c.1390 - The Forme of Cury - Chastletes
The alphabets 'u' and 'v' were still considered the same letter, just variations of each other. Their usage depends on their placement in the word. The same applies to 'y' and 'i', and the letter 'þ' (thorn) is used in place of the digraph 'th' which is used in present day English. Spelling can have many variations as a result of a lack of standard orthography.

The syntax in Middle English and Modern English is very similar but there are some slight differences, and this could be due to the context that is in use. In the original manuscript, "make iiii Coffyns of þe self past uppon þe rolleres þe gretnesse of þe smale of þyn Arme. of vi ynche depnesse.", sentences are separated with punctuation marks; full stops are used at the end of sentences but because of the absence of the comma, clauses in sentences can only be separated using conjunctions or a new sentence is created. The lack of commas in this recipe could be due to the fact that the instructions are separated into shorter sentences for the sake of clarity.

An 'e' is placed after numerous words in Middle English and unlike modern English where it would normally be silent, the letter is pronounced in Middle English as the schwa.

The word "coffyns" means 'pastry cases' in Middle English. However, the word has undergone a shift and a coffin is now a box used to contain unpleasantly revolting dead people, instead of tasty pastries. The meaning of the word has changed significantly and the current definition has a huge contrast with its original meaning.

The word 'good' is derived from the word 'gode' and this exemplifies the change in orthography over the years.
The Latin symbol '&' (ampersand) is used in place of 'and', showing that English in the past contains some Latin influence.
The pronoun "þyn" is used instead of 'your'.

Background Information
This is the oldest known cookery manuscript in the English language. It is entitled The Forme of Cury (meaning 'Form of Cookery' in Middle English). It was written by the master-cooks of King Richard II, and is in the form of a scroll made of vellum - a kind of fine calfskin parchment. This section shows a recipe for 'chastletes', which were small pastry castles. The pastries were filled with pork or almonds and coloured with saffron or sandalwood.
Original text:
To the Reader.
Such as by their place and calling (but especially Preachers) as have occasion to speak publiquely before the ignorant people, are to be admonished, that they never affect any strange inckhorne tearmes, but labour to speake so as is commonly received, and so as the most ignorant may well understand them: neyther seeking to be ouer fine or curious, nor yet liuing over carelesse, using their speach as most men doe, and ordering their wits as the fewest have done. Some men seeke so far for outlandish English, that they forget altogether their mothers language, so that if some of their mothers were alive, they were not able to tell or understand what they say; and yet these fine English Clearkes will say they speake in their mother tongue; but one might well charge them for counterfayting the Kings English. Also, some far journied gentlemen, at their returne home, like as they love to goe in forraine apparrell, so they will pouder their talke with over-sea language.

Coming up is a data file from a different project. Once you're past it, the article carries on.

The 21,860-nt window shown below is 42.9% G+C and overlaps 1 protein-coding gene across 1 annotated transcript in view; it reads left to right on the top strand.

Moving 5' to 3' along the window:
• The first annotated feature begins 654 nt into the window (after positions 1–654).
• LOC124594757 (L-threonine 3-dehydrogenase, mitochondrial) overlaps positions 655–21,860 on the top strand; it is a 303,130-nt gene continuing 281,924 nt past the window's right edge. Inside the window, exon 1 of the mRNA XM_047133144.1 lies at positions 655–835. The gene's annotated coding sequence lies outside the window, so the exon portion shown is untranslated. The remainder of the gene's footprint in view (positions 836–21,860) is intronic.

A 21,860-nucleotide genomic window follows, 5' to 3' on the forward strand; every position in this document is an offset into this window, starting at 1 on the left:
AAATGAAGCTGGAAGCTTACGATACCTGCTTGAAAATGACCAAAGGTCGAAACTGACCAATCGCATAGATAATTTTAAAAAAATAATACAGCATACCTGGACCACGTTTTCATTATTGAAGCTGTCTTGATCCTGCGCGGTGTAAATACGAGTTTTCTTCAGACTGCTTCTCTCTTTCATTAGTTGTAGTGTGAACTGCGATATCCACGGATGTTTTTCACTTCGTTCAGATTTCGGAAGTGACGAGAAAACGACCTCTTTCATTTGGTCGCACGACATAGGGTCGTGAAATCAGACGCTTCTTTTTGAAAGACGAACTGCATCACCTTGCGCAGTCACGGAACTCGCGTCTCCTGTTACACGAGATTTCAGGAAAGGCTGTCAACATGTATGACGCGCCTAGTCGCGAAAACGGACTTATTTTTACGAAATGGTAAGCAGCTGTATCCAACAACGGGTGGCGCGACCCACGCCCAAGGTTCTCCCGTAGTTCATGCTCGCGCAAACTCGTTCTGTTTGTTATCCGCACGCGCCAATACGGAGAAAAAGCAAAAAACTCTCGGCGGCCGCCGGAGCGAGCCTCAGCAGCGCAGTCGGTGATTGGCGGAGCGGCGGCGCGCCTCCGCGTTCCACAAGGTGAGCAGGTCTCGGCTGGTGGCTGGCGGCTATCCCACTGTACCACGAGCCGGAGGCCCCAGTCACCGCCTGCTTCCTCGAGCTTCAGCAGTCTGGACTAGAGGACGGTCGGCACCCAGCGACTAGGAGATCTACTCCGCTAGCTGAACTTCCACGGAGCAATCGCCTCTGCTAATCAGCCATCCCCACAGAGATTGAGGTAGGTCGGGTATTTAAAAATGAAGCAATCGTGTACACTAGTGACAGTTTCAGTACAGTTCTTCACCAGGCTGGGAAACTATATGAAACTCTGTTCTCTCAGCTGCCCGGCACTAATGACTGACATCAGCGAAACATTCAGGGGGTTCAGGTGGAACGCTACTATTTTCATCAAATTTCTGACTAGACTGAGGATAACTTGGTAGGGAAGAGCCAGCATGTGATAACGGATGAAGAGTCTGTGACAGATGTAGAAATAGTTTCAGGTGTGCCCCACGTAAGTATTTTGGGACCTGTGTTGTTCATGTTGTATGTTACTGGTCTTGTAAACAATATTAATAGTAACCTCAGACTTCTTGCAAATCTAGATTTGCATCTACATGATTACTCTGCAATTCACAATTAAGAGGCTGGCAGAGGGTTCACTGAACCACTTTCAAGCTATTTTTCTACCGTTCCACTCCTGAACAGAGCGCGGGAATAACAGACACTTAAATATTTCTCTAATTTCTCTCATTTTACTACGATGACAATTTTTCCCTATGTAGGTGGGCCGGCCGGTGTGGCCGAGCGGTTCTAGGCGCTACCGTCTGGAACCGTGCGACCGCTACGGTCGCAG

1613 - Robert Cawdrey's Table Alphabeticall
Background Information
Robert Cawdrey's Table Alphabeticall, first published in 1604, was the first single-language English dictionary ever published. It lists approximately 3000 words, defining each one with a simple and brief description. At this time the English language was expanding - influenced by trade, travel and new innovations in the fields of arts and sciences. The Table Alphabeticall was an attempt to explain 'hard' words - i.e. those unfamiliar to the general public.
The spelling of words have continued to change and have some differences from modern English, but the language itself is much easier to understand compared to a few hundred years ago. Early Modern English has very similar orthography to Modern English, but spelling is still inconsistent. The letters 'u' and 'v' are still considered variations of the same alphabet, thus the word 'over' is spelled as "ouer".
Inflections in Early Modern English are similar to Modern English; '-ed' is placed at the end of a word, showing that it is in past tense, e.g. "admonished", past tense of 'admonish'. The word "gentlemen" is the plural form of gentleman, showing that strong word class nouns dates back hundreds of years ago and it has not changed since.

Even though the letter 'e' is still present at the end of some words, it is now silent and not pronounced, a change from Middle English where most vowels and consonants are pronounced. The spelling of the word continued to change and the letter is finally omitted in present day English.